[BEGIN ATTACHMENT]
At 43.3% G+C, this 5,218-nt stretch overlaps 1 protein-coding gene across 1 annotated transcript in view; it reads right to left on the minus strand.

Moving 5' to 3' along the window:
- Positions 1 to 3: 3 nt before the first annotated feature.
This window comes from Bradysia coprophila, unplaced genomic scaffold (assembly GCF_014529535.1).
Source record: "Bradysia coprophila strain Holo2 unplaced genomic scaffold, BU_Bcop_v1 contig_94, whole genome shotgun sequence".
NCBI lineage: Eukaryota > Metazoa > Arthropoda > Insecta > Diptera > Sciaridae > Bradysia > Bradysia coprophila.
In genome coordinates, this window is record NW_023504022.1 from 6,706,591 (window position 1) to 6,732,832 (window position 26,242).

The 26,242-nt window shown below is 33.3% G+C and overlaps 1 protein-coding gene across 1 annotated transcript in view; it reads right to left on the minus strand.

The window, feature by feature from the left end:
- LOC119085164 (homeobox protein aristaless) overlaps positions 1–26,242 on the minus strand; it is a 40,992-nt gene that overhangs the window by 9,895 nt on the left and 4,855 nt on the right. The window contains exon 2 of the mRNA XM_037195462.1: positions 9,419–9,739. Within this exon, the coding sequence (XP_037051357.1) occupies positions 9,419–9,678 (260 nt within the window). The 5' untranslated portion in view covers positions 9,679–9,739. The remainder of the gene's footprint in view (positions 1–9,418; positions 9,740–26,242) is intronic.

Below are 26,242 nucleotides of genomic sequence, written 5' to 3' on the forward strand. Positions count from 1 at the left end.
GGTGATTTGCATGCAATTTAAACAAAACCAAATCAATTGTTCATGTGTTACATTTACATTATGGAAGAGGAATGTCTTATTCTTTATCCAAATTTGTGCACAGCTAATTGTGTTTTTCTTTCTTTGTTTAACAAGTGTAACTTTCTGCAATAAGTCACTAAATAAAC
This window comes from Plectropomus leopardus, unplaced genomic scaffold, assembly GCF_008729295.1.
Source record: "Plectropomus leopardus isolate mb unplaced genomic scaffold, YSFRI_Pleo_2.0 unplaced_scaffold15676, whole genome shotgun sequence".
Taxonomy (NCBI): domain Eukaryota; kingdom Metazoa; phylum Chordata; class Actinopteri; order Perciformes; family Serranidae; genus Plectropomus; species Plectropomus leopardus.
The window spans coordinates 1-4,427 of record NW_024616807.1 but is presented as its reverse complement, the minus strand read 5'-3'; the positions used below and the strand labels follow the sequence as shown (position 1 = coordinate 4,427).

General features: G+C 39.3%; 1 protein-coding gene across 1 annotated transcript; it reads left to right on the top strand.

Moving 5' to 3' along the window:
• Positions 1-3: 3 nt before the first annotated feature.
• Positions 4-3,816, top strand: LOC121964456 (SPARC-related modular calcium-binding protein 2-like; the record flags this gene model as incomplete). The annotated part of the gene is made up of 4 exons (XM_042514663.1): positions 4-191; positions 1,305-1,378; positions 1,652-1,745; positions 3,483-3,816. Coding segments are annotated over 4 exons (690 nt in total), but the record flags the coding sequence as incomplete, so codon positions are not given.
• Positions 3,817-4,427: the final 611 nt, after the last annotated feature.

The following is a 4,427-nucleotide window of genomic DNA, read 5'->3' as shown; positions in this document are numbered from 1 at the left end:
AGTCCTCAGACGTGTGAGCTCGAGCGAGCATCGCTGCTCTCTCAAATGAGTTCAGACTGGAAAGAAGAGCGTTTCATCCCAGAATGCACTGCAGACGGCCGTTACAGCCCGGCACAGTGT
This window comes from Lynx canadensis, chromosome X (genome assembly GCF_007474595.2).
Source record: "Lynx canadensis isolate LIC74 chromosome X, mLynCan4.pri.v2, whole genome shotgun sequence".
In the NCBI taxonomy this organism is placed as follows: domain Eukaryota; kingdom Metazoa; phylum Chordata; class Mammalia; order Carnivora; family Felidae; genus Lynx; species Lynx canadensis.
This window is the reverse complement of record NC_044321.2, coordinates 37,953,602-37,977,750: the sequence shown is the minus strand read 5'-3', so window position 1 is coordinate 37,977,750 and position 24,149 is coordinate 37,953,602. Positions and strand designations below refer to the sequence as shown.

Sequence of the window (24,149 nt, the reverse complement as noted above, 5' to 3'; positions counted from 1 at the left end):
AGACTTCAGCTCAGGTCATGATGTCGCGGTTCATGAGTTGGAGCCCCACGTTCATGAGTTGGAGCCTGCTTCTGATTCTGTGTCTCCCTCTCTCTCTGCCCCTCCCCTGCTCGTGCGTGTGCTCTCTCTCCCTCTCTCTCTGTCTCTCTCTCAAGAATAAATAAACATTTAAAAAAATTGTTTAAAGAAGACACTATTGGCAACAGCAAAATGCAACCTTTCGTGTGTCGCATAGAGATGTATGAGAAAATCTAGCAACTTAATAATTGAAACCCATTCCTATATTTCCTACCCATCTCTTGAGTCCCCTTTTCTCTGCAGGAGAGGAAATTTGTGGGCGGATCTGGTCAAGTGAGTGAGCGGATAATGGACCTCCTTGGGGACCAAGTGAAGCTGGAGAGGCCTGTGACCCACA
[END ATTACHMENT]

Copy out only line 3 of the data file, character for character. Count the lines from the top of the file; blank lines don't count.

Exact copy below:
- Positions 1 to 3: 3 nt before the first annotated feature.